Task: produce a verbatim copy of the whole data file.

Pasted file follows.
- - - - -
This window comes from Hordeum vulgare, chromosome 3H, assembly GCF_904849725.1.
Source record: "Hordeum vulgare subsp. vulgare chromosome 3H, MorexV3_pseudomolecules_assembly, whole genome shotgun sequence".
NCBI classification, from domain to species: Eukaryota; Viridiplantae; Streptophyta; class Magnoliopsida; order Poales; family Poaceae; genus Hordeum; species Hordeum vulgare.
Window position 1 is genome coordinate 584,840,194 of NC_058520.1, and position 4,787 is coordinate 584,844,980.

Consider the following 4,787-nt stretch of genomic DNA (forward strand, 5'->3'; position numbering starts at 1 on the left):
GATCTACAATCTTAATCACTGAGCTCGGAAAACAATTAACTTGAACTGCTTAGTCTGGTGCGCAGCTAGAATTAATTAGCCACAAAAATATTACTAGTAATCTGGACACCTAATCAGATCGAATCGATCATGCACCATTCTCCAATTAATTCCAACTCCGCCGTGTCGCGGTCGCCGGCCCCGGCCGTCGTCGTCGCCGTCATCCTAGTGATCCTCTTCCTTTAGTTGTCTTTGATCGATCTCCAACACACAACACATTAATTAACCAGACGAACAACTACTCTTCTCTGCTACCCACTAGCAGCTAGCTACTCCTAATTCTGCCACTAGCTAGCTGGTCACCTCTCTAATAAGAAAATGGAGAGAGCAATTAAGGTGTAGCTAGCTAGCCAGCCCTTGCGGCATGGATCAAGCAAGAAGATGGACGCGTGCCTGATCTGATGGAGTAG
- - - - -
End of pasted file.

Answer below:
This window comes from Hordeum vulgare, chromosome 3H, assembly GCF_904849725.1.
Source record: "Hordeum vulgare subsp. vulgare chromosome 3H, MorexV3_pseudomolecules_assembly, whole genome shotgun sequence".
NCBI classification, from domain to species: Eukaryota; Viridiplantae; Streptophyta; class Magnoliopsida; order Poales; family Poaceae; genus Hordeum; species Hordeum vulgare.
Window position 1 is genome coordinate 584,840,194 of NC_058520.1, and position 4,787 is coordinate 584,844,980.

Consider the following 4,787-nt stretch of genomic DNA (forward strand, 5'->3'; position numbering starts at 1 on the left):
GATCTACAATCTTAATCACTGAGCTCGGAAAACAATTAACTTGAACTGCTTAGTCTGGTGCGCAGCTAGAATTAATTAGCCACAAAAATATTACTAGTAATCTGGACACCTAATCAGATCGAATCGATCATGCACCATTCTCCAATTAATTCCAACTCCGCCGTGTCGCGGTCGCCGGCCCCGGCCGTCGTCGTCGCCGTCATCCTAGTGATCCTCTTCCTTTAGTTGTCTTTGATCGATCTCCAACACACAACACATTAATTAACCAGACGAACAACTACTCTTCTCTGCTACCCACTAGCAGCTAGCTACTCCTAATTCTGCCACTAGCTAGCTGGTCACCTCTCTAATAAGAAAATGGAGAGAGCAATTAAGGTGTAGCTAGCTAGCCAGCCCTTGCGGCATGGATCAAGCAAGAAGATGGACGCGTGCCTGATCTGATGGAGTAG